Jaculus (plural Jaculi) is a later spelling of Iaculus, which appeared largely in medieval European manuscripts. [1] Iaculus (plural Iaculi) originated in Ancient Egypt or possibly Mesopotamia, likely derived from the ancient symbol of the Uraeon or Uraeus (plural Uraei or Uraeuses). [1]

The Uraeus is a symbol of ophiolatry, the worship of snakes, prominent in the hieroglyphics of Persia and Egypt. [5] The hierogram combines circle, wings, and serpent. [5]

Uraeus is from the Greek meaning 'on its tail,' which signifies the rearing position of the serpent. [7] The comparative Egyptian root is iaret, the rearing cobra. [7] The connection between the Egyptian iaret and its possible derivative Iaculus is unclear.

From Guardians to Javelins

While external influences seeped into Egypt through both conflict and trade, foreign influences on Egyptian mythology and religion were limited. [3] New religions or new beliefs would coexist with local Egyptian traditions but rarely mixed together. In some locations, the Egyptian belief systems, along with their religious ornaments and traditions, became more conservative in the presence of new ideas. [3]

However, foreign influence did seep into Egyptian belief systems over many generations, [3] especially influences from later Greek and Roman sources, which had previously been influenced by Egyptian myth. This slow influence is the likely reason that Iaculus evolved from the Uraeus, sacred to the Egyptians.

Some accounts believe that Iaculus is less of an evolution and more of a degeneration of the Uraeus. [4]

The winged serpents of Egypt connect to Nehebkau, the serpent god of the underworld, and the symbolic winged serpent of the Goddess Mersokar.

Physical Description

In some manuscripts, Jaculi are described as having two forelegs. [2] Other descriptions claim they are serpents with feathered wings. [2]

Superior form of Attack

Jaculus is taken from the Latin Jaculum, meaning 'javelin,' specifically donned onto this dragon for its peculiar method of attack. [2] A Jaculus would lie in wait up in the trees, and when a suitable target passed below, it would launch itself onto the target's back and kill by sinking its fangs in the neck. [2] Other accounts say the Jaculus coils itself up and fires at the target like a spring. [8]


Iaculi Serpentes. Hic semper ventis pernitior atque sagittis tranfigit quoque iaculatus ab arbore sese.

[Translation: Arrow or Dart Snakes. Always winds up destruction and like arrows throws itself from trees.]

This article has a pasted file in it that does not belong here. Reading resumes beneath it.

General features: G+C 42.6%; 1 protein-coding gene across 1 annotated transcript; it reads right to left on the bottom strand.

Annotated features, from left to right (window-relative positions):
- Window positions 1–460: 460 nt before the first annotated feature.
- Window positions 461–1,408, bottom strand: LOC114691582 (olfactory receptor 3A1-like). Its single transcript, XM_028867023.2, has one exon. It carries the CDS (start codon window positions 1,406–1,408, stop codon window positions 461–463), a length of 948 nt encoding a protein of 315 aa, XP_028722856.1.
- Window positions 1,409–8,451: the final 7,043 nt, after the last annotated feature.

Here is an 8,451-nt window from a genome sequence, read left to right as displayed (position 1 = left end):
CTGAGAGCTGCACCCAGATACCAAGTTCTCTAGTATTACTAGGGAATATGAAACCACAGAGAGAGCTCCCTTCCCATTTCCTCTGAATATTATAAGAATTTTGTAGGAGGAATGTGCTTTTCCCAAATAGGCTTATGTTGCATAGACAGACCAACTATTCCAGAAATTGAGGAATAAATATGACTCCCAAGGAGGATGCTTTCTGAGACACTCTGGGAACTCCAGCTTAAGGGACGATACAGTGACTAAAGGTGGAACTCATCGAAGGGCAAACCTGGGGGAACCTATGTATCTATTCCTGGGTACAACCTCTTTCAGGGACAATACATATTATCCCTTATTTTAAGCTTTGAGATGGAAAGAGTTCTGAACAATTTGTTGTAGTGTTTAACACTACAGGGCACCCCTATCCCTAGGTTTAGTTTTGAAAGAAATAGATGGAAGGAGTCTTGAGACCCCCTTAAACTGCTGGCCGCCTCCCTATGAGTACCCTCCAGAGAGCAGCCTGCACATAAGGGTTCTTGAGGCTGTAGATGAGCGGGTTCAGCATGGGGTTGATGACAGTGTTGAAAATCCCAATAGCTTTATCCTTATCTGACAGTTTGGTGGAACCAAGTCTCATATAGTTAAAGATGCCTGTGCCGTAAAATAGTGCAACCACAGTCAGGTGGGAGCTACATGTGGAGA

-- Solinus, Collectanea rerum memorabilium, third century AD [9]

Eorum quidam similiter atque jacula semetipsos jaculantur, ex eoque quod agunt numen trahunt; nam jaculi nomina ntur.

[Translation: Some of them (serpents) like darts (or arrows, javelins) shoot themselves and so potent is the attack that they have dart for a name.]

-- Aelian, De Natura Animalium, second century AD [10]

Iaculus serpens volans.

[Translation: Arrow flying serpent.]

-- Isidori, Hispalensis Episcopi Etymologiarum sive Originum, sixth century AD [11]

Lo! Upon branchless trunk a serpent, named By Libyans Jaculus, rose in coils to dart His venom from afar. Through Paullus' brain It rushed, nor stayed; for in the wound itself Was death. Then did they know how slowly flies, Flung from a sling, the stone; how gently speed Through air the shafts of Scythia.

-- Lucan, Pharsalia, first century AD [12]

As concerning serpents... that the javelin-shake hurls itself from the branches of trees, and at serpents are not only formidable to the feet but fly like a missile from a catapult; that when asps' necks swell, up there is no remedy for their sting except the immediate amputation of the parts stung...

-- Pliny the Elder, Natural History, first century AD [13]


  1. Rose [Dragons] 187
  2. Rose [Dragons] 193
  3. Müller [Egypt] 239
  4. Müller [Egypt] 240
  5. Howey 1
  6. Howey 34
  7. Egyptian Myths - <>
  8. Nigg [Dragons] 43
  9. Solinus, Collectanea rerum memorabilium <>.
  10. Aelian, De Natura Animalium <>.
  11. Isidori Hispalensis Episcopi Etymologiarum sive Originum <*.html>.
  12. Lucan, Pharsalia, <>.
  13. Pliny, Natural History, <>.

For more information on footnotes and references, please see the bibliography.